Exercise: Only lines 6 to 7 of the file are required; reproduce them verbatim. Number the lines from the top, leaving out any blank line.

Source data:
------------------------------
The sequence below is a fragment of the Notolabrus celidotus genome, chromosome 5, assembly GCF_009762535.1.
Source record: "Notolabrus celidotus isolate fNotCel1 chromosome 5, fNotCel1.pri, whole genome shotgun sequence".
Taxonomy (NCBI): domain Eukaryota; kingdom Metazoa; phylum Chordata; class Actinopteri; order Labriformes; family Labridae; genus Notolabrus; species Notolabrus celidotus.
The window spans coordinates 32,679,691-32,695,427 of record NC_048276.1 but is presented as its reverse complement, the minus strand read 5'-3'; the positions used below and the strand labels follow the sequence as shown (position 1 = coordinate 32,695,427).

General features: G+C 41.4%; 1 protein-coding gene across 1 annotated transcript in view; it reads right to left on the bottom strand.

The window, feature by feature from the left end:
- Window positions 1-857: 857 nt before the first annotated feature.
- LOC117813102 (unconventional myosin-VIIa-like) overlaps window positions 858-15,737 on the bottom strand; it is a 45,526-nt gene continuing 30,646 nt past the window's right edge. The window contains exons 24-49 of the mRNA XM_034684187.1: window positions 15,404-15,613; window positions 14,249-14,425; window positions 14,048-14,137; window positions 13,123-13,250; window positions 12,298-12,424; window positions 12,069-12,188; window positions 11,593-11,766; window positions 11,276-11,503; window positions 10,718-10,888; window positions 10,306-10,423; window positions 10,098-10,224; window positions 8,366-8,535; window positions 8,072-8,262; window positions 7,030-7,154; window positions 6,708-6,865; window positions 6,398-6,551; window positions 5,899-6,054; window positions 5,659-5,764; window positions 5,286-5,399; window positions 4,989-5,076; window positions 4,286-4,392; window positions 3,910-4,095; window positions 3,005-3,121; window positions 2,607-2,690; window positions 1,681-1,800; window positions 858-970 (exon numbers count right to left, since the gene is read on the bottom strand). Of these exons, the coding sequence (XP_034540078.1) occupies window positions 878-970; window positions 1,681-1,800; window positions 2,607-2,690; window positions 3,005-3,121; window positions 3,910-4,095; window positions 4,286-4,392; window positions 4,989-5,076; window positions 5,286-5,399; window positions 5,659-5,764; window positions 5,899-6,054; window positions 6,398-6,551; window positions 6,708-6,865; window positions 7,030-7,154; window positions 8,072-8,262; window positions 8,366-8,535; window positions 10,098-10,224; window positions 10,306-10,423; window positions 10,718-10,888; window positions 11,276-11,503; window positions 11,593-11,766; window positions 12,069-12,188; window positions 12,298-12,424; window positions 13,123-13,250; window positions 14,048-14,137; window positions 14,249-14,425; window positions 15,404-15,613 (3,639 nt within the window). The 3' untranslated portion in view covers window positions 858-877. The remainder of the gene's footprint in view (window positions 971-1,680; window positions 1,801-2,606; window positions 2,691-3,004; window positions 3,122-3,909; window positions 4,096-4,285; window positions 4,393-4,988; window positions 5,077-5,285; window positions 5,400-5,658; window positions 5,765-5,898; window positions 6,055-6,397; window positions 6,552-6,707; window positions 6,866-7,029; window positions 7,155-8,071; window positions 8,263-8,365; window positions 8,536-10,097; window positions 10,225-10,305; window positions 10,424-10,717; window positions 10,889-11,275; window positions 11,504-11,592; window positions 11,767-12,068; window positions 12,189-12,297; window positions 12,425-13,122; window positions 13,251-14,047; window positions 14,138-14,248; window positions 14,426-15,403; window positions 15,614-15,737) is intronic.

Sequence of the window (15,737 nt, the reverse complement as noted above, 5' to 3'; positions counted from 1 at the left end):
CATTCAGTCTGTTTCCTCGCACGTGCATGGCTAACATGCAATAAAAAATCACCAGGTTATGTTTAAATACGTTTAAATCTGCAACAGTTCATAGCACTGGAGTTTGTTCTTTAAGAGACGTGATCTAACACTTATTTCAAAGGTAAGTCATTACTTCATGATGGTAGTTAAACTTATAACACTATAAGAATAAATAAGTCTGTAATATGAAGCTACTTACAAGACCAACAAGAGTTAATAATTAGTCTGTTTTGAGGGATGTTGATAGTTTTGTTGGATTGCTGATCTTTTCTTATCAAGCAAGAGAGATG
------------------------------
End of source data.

The window, feature by feature from the left end:
- Window positions 1-857: 857 nt before the first annotated feature.